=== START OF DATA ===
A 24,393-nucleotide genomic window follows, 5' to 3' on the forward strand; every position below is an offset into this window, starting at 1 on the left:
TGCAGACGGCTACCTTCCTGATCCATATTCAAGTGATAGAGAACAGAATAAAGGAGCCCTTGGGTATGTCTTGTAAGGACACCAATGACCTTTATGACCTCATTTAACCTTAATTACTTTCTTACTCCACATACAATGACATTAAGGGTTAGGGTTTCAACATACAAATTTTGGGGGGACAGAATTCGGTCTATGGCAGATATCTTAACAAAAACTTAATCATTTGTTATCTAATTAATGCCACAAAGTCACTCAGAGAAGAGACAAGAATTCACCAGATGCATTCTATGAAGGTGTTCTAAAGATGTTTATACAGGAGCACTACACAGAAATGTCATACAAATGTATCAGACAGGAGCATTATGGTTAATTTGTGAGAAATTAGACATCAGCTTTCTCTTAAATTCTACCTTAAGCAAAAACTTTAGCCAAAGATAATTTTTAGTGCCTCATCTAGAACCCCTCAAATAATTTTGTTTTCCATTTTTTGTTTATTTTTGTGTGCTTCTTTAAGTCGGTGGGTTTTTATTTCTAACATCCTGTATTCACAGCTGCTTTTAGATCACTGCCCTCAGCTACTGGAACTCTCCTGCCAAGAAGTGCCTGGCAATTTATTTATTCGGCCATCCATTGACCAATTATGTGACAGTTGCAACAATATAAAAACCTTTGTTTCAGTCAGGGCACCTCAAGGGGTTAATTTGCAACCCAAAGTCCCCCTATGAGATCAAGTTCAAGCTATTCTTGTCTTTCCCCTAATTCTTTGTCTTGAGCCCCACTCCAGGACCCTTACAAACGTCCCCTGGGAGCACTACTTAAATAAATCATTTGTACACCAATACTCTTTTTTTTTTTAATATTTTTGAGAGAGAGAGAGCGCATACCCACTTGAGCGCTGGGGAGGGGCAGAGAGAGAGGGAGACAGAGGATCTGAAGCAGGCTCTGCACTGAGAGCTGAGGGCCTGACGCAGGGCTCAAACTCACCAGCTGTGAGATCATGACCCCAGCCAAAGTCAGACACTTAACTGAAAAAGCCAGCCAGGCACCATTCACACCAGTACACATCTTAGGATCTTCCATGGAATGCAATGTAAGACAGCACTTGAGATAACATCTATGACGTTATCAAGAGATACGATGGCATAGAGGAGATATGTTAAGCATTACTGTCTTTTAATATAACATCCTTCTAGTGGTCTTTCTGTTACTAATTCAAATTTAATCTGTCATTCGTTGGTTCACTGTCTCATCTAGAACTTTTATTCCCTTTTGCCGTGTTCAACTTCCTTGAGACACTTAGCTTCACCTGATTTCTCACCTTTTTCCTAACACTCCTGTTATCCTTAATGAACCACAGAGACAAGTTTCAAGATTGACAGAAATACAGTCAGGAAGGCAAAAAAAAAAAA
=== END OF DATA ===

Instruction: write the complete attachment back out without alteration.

A 24,393-nucleotide genomic window follows, 5' to 3' on the forward strand; every position below is an offset into this window, starting at 1 on the left:
TGCAGACGGCTACCTTCCTGATCCATATTCAAGTGATAGAGAACAGAATAAAGGAGCCCTTGGGTATGTCTTGTAAGGACACCAATGACCTTTATGACCTCATTTAACCTTAATTACTTTCTTACTCCACATACAATGACATTAAGGGTTAGGGTTTCAACATACAAATTTTGGGGGGACAGAATTCGGTCTATGGCAGATATCTTAACAAAAACTTAATCATTTGTTATCTAATTAATGCCACAAAGTCACTCAGAGAAGAGACAAGAATTCACCAGATGCATTCTATGAAGGTGTTCTAAAGATGTTTATACAGGAGCACTACACAGAAATGTCATACAAATGTATCAGACAGGAGCATTATGGTTAATTTGTGAGAAATTAGACATCAGCTTTCTCTTAAATTCTACCTTAAGCAAAAACTTTAGCCAAAGATAATTTTTAGTGCCTCATCTAGAACCCCTCAAATAATTTTGTTTTCCATTTTTTGTTTATTTTTGTGTGCTTCTTTAAGTCGGTGGGTTTTTATTTCTAACATCCTGTATTCACAGCTGCTTTTAGATCACTGCCCTCAGCTACTGGAACTCTCCTGCCAAGAAGTGCCTGGCAATTTATTTATTCGGCCATCCATTGACCAATTATGTGACAGTTGCAACAATATAAAAACCTTTGTTTCAGTCAGGGCACCTCAAGGGGTTAATTTGCAACCCAAAGTCCCCCTATGAGATCAAGTTCAAGCTATTCTTGTCTTTCCCCTAATTCTTTGTCTTGAGCCCCACTCCAGGACCCTTACAAACGTCCCCTGGGAGCACTACTTAAATAAATCATTTGTACACCAATACTCTTTTTTTTTTTAATATTTTTGAGAGAGAGAGAGCGCATACCCACTTGAGCGCTGGGGAGGGGCAGAGAGAGAGGGAGACAGAGGATCTGAAGCAGGCTCTGCACTGAGAGCTGAGGGCCTGACGCAGGGCTCAAACTCACCAGCTGTGAGATCATGACCCCAGCCAAAGTCAGACACTTAACTGAAAAAGCCAGCCAGGCACCATTCACACCAGTACACATCTTAGGATCTTCCATGGAATGCAATGTAAGACAGCACTTGAGATAACATCTATGACGTTATCAAGAGATACGATGGCATAGAGGAGATATGTTAAGCATTACTGTCTTTTAATATAACATCCTTCTAGTGGTCTTTCTGTTACTAATTCAAATTTAATCTGTCATTCGTTGGTTCACTGTCTCATCTAGAACTTTTATTCCCTTTTGCCGTGTTCAACTTCCTTGAGACACTTAGCTTCACCTGATTTCTCACCTTTTTCCTAACACTCCTGTTATCCTTAATGAACCACAGAGACAAGTTTCAAGATTGACAGAAATACAGTCAGGAAGGCAAAAAAAAAAAA